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Risk mitigation strategies: securing entrances to public and private buildings

Risk mitigation strategies: securing entrances to public and private buildings
As with all things in life, all of the above-mentioned options have their flaws. An access control system can manage who can open a door, but once it is open, anyone is able to freely enter or exit.
Something we should never complain about is that people are too nice. They let people in behind them without a second thought in most cases. Most of us are not brought up to close a door in someone’s face, so we hold a door open for them, or we let them in behind us – especially if they have forgotten their personal authorization or access device at home. Good manners indeed, but certainly not good security.

These weakness in a company’s security – at an entrance point – are part of what makes an organization aware that they need to find an even safer way to secure their space and keep their valuables safe as well. Several solutions are often considered such as: locks on doors or gates, access control systems to control electronic door locks, security officers posted at key locations and security cameras to monitor access.

Mitigating risk with security entrances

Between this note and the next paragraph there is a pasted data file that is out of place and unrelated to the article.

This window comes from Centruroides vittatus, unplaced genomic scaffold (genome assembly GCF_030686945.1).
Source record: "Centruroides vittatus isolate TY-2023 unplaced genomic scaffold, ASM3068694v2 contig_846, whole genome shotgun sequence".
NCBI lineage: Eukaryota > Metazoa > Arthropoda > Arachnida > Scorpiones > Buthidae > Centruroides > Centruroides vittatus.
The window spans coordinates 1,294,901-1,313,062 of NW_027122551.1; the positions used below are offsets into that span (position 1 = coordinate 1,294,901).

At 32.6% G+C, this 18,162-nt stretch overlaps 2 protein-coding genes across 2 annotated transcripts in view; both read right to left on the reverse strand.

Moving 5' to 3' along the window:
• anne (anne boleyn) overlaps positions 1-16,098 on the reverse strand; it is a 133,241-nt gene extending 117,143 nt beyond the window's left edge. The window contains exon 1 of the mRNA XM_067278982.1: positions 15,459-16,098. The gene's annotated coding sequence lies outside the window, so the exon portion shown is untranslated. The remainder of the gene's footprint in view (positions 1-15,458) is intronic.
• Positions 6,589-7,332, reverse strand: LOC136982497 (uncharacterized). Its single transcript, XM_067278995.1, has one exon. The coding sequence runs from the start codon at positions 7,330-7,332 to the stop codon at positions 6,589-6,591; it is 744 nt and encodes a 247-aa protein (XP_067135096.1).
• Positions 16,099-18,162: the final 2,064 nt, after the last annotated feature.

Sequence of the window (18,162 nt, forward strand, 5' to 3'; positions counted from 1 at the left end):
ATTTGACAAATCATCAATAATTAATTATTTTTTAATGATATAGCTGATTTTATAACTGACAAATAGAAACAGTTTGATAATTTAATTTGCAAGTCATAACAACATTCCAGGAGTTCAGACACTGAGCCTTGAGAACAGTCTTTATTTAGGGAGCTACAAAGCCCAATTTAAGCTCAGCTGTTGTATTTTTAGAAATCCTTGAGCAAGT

As with all things in life, all of the above-mentioned options have their flaws. An access control system can manage who can open a door, but once it is open, anyone is able to freely enter or exit. Adding security cameras does not necessarily ensure security either – it often just makes it possible to replay what happened after the security breech has actually taken place. Employing security officers is expensive, and these guards may have a limited impact as they can be distracted, misled or overwhelmed.

Security entrance solutions provide the most effective way to allow passage of authorized people, while acting as a deterrent or a physical barrier for unauthorized people. More than that, security entrances can provide companies with valuable metrics to determine the traffic flow, monitor tailgating statistics, biometrics, and more.

You can think of security entrances in terms of four groupings to achieve a variety of risk mitigation strategies: crowd control, deterrence, detection, and prevention.

Crowd control

Boon Edam’s Turnlock turnstiles
The lowest level of security entrances, such as waist-high turnstiles, can count the number of people exiting or entering a facility, which helps staffed entrances to cope with a large numbers of authorised people who have to enter or leave a secured area in a short space of time. These low security systems are designed to slow down and organise the entry point, while also serving as visual deterrents to potential infiltrators and preserving a relatively open appearance for authorised people. Typical applications include sports stadium entries, factory shift changes, transit terminals and high-occupancy skyscraper buildings. 



 Boon Edam’s Lifeline Speedgates